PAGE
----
[mak-ruh-feyj] /ˈmæk rəˌfeɪdʒ/

noun, Cell Biology.
a large white blood cell, occurring principally in connective tissue and in the bloodstream, that ingests foreign particles and infectious microorganisms by phagocytosis.
any large phagocytic cell occurring in the blood, lymph, and connective tissue of vertebrates See also histiocyte

1890, from macro- + -phage.

macrophage mac·ro·phage (māk’rə-fāj’)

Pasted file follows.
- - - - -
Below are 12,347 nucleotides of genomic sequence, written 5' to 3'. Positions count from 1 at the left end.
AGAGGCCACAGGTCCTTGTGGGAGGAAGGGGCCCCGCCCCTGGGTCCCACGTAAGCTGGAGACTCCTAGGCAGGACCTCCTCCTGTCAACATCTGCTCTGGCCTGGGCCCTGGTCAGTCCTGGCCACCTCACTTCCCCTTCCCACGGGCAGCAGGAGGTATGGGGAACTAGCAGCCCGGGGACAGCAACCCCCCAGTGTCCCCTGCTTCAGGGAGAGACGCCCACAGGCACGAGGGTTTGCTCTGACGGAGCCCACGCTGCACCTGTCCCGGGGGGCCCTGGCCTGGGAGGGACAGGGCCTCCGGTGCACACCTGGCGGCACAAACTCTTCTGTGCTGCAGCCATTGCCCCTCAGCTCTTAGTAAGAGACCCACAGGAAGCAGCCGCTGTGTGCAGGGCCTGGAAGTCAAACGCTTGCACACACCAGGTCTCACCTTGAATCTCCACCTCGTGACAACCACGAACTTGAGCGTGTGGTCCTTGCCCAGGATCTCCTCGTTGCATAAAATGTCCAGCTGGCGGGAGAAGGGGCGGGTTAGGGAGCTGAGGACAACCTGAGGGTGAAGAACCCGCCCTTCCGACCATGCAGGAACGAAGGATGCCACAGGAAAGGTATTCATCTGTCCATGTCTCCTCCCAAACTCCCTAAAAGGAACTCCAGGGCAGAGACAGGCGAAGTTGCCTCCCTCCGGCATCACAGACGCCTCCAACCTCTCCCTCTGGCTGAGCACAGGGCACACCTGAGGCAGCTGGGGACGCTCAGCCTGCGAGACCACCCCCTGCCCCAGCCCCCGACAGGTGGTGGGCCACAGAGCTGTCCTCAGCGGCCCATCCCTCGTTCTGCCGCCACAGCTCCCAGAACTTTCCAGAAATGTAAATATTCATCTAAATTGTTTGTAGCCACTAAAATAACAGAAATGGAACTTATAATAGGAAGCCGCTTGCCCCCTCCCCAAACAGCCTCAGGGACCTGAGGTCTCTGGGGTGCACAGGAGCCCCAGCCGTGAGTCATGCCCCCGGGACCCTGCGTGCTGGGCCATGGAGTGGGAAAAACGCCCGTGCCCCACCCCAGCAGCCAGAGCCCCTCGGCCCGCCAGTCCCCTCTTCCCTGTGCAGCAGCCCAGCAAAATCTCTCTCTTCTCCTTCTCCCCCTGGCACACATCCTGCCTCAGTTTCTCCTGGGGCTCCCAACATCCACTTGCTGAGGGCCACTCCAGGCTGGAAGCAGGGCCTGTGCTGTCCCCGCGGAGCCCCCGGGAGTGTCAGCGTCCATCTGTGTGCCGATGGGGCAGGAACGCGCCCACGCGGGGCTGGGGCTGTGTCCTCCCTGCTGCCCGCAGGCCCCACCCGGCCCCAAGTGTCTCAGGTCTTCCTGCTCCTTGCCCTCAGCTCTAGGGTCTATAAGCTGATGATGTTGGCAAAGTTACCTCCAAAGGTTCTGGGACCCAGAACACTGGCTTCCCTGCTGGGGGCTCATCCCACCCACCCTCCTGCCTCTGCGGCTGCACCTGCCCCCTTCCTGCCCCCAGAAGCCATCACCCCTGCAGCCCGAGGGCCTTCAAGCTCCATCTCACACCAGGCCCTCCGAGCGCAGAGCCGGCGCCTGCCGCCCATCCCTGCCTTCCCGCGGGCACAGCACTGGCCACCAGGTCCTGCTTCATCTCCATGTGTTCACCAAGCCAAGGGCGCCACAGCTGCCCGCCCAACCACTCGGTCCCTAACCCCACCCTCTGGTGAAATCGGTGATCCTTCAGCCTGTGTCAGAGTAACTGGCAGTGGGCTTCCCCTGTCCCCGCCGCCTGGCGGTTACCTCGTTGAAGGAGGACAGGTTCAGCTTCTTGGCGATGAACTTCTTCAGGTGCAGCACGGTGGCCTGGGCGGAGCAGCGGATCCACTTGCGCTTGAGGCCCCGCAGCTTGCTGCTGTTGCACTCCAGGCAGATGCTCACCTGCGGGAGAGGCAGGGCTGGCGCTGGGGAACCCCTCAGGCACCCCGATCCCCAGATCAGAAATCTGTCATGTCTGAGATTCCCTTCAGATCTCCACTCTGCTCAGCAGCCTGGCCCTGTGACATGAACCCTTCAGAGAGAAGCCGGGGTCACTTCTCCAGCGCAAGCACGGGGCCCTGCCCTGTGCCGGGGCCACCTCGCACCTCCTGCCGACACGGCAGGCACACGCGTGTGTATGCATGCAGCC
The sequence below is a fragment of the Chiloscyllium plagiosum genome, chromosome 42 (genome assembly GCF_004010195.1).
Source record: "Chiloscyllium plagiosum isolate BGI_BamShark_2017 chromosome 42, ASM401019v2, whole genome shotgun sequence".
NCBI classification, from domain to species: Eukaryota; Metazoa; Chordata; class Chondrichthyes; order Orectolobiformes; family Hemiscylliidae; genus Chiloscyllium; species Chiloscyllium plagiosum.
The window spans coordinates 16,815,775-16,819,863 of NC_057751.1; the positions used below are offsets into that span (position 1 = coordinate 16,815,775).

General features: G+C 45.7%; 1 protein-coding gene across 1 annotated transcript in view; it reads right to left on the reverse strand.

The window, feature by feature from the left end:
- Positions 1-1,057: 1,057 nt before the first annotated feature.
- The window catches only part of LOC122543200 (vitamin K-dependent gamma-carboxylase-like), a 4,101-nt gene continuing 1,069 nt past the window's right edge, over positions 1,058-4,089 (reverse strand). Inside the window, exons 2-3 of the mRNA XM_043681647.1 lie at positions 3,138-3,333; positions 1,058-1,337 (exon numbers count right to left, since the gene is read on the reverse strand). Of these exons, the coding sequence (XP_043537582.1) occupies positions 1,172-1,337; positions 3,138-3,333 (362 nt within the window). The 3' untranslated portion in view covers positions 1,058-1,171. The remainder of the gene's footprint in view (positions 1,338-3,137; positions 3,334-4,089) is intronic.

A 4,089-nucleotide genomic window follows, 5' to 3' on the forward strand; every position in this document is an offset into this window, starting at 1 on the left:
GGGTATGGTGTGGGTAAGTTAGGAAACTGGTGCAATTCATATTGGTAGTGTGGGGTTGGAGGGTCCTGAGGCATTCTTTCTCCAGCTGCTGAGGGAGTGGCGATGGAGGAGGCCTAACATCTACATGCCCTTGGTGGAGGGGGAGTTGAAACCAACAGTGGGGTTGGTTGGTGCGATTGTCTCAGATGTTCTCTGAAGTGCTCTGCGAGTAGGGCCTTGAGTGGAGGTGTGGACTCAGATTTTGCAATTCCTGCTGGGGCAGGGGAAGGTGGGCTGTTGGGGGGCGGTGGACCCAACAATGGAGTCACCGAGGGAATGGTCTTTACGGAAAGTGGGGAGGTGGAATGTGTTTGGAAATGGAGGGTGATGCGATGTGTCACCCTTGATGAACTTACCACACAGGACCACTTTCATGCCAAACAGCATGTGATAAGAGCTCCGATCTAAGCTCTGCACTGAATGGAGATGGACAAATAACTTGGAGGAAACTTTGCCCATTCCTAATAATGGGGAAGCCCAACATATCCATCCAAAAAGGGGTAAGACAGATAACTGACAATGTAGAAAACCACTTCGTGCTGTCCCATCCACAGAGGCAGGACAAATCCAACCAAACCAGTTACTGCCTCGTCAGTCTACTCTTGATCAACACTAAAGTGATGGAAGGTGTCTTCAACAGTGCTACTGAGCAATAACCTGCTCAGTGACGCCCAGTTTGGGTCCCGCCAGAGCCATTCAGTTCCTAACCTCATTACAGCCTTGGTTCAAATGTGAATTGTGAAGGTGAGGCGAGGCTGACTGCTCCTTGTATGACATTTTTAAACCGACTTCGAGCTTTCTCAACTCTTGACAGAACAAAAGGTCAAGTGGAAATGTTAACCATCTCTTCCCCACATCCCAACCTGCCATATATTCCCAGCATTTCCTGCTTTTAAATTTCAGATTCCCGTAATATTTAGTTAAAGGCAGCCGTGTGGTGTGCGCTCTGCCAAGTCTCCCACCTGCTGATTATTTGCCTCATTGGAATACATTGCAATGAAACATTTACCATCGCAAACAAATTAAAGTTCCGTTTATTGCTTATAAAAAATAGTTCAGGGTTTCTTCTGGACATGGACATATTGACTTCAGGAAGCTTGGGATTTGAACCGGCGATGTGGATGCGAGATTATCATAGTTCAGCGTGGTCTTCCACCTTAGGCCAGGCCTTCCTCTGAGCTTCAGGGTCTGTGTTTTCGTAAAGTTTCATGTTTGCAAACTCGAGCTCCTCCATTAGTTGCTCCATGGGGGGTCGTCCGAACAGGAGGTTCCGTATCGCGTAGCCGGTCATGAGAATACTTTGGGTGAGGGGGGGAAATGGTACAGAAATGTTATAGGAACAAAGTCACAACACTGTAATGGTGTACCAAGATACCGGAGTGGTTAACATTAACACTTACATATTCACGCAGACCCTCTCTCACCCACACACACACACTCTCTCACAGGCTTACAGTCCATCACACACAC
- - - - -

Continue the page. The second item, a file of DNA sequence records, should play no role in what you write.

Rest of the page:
Any of the large phagocytic cells found in the reticuloendothelial system.
mac’ro·phag’ic (-fāj’ĭk) adj.
Any of various large white blood cells that play an essential immunologic role in vertebrates and some lower organisms by eliminating cellular debris and particulate antigens, including bacteria, through phagocytosis. Macrophages develop from circulating monocytes that migrate from the blood into tissues throughout the body, especially the spleen, liver, lymph nodes, lungs, brain, and connective tissue. Macrophages also participate in the immune response by producing and responding to inflammatory cytokines.


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